3. Low self-esteem

In the roots of many self-sabotaging behaviours in relationships is the belief that we are unworthy of love. Being overly self-critical can transfer to how we relate to others in our lives. If you see yourself as hopeless and helpless, you probably won’t even try to deal with a problem or mend a disagreement. In other words, you will allow your relationship to decay, sabotaging it with passivity.


When your self-esteem is low, you will probably expect your partner to find another, and succumb to jealousy fits as a result. Alternatively, you could also accept being belittled all the time. Therefore, you could seek toxic, often narcissistic partners, and self-sabotage your chances of healthy relationships.

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Trust and communication are relationship essentials shutterstock/oneinchpunch

 

4. Beliefs about relationships in general

One possible cause of self-sabotaging in romance are our preconceptions about how a relationship should look like. When couples believe in myths about love and marriage, these misconceptions can negatively impact couple relationships, a study confirmed.
 

It can be any of the two extreme beliefs about relationships – that they are an inevitable cause of pain – or a fairytale. In both cases, such presumptions and associated anticipations sabotage your chances of developing authentic intimacy. 


You will find yourself acting on those expectations without really testing them in reality. People whose beliefs are set in stone are often very inflexible. There is no place for compromise or organic growth of love. There is little room for spontaneity. In that way, they destroy their relationships.

 

5. Underdeveloped coping mechanisms

All relationships hit hurdles. Whether it’s day-to-day stressors and small disagreements, or a massive crisis – every relationship will go through tough times at some point. Indeed, lack of resilience and self-efficacy was found to trigger self-sabotaging behaviour in romantic relationships according to a recent study. 

 

“Most commonly, people try to wreck relationships because they are too afraid of being vulnerable. The fear of being hurt combines with the desire to self-protect and initiate self-sabotage.”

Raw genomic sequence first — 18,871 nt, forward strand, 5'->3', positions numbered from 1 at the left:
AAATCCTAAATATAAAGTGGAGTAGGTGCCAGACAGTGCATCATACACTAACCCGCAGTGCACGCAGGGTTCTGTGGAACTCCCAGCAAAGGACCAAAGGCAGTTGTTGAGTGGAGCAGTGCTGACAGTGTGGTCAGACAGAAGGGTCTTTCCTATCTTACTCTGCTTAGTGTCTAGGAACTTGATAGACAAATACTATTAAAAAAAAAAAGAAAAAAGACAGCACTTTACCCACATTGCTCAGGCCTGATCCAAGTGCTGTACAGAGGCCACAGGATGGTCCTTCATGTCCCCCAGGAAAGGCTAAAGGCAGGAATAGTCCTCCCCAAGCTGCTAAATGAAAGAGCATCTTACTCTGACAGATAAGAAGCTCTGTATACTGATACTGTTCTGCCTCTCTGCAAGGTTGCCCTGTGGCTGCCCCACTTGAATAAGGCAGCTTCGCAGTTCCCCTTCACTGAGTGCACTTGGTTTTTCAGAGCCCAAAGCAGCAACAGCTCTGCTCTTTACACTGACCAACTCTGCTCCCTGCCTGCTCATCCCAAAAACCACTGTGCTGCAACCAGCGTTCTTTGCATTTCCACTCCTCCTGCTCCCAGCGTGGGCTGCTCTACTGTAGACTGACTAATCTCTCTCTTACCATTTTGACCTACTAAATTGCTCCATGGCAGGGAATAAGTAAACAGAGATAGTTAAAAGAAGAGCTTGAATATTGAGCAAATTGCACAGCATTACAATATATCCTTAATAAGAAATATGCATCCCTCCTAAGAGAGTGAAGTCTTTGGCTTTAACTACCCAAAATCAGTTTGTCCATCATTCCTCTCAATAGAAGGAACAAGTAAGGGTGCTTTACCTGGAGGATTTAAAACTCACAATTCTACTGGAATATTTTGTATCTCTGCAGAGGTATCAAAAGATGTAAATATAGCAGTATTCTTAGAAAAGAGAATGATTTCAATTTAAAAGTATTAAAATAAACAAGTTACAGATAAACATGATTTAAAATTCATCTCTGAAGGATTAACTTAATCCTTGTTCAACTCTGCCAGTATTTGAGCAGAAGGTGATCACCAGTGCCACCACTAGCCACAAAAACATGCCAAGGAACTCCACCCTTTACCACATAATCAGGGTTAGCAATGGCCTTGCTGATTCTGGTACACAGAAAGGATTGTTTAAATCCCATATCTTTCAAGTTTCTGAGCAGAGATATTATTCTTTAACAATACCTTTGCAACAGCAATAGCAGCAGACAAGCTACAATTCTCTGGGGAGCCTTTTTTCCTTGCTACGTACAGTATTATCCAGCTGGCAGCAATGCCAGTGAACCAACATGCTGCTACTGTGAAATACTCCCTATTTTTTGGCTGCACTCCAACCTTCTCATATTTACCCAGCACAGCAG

If you are not prepared to handle conflicts, you could, for example, emotionally withdraw and shut down. Alternatively, you could get defensive, needy and clingy. An affair, for some, presents a sort of a safe escape from having to deal with fights or crises. 


When you cannot cope with stress in a relationship, you could be actively ruining it.

 

6. Avoiding commitment 

A way to protect yourself from getting hurt is to stick to brief relationships – no real commitment. When you initiate a relationship, and then you end it before it gets serious, you remain in control. Or, so you think. Who is actually in control is the self-saboteur – and this is not your authentic self. In fact, it’s merely your defense mechanism. 

 

How to stop sabotaging your relationship

As mentioned at the beginning, we will not be talking about the relationships you truly wish to leave for whatever reason. We will be looking into why and how you sabotage the relationships you do want to be in. So, how can you stop being self-destructive when it comes to your love life? 

 

  • Understand the hidden saboteur We gave you six evidence-based reasons why people self-sabotage their romantic endeavors. If you want to stop ruining your relationship, you need to understand why it is you felt you needed to in the first place. Set aside some time to do some soul-searching and explore your hidden reasons. Dig deep and really ask yourself 'why' a few times over. 
     
  • Learn about your attachment styles Attachment styles can have a massive impact on our adult relationships. Indeed, you and your partner’s attachment styles could dictate how you relate to each other. To steer your interactions in another way, start by taking a quick relationship attachment style test. When you become aware of your style and how it affects you, you can begin to change the patterns and transform your relationship.
     
  • Communicate This advice will never get old: communicate. Do it assertively, openly, gently, and respectfully. Be direct and genuine. Avoid casting blame – express yourself and your perspective and feelings. Start your sentences with “I feel…”, “To me, it seems as if…”. Explain your position and how you feel in a particular situation, then propose a solution, and ask your partner how they feel about it. Good communication in a relationship is essential to its survival.
     
  • Seek counselling Self-sabotage often comes from deeply ingrained patterns we can’t clearly notice ourselves. Significant romantic relationships have a way of triggering the unconscious fears and expectations that waited for the right time to appear. Counselling can help you (and your partner) to bring that unconscious content to the light of the day, address it, and regain control over your life and relationships.

 

Round-up: ditch the saboteur

We all have a saboteur hiding somewhere inside of us. It’s not a villain. It’s merely a part of us trying to protect us from harm the best way it knows how. However, if you want to control your life – including your love life – you need to thank this part of you for its contribution and say goodbye to it. Ditch the saboteur and embrace the new You in romance: awaken and brave.


Please bear in mind that the list doesn’t cover all the nuances of how people sabotage their relationship chances. If you suspect you could be self-sabotaging, consider seeking out a psychologist’s help to assist you in figuring out your feelings and behaviour.
 

 

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Written by Stanislava Puač Jovanović

bert.jpgStanislava Puač Jovanović has a master’s degree in psychology and works as a freelance writer and researcher in this area. Her primary focus is on questions relating to mental health, stress-management, self-development and well-being.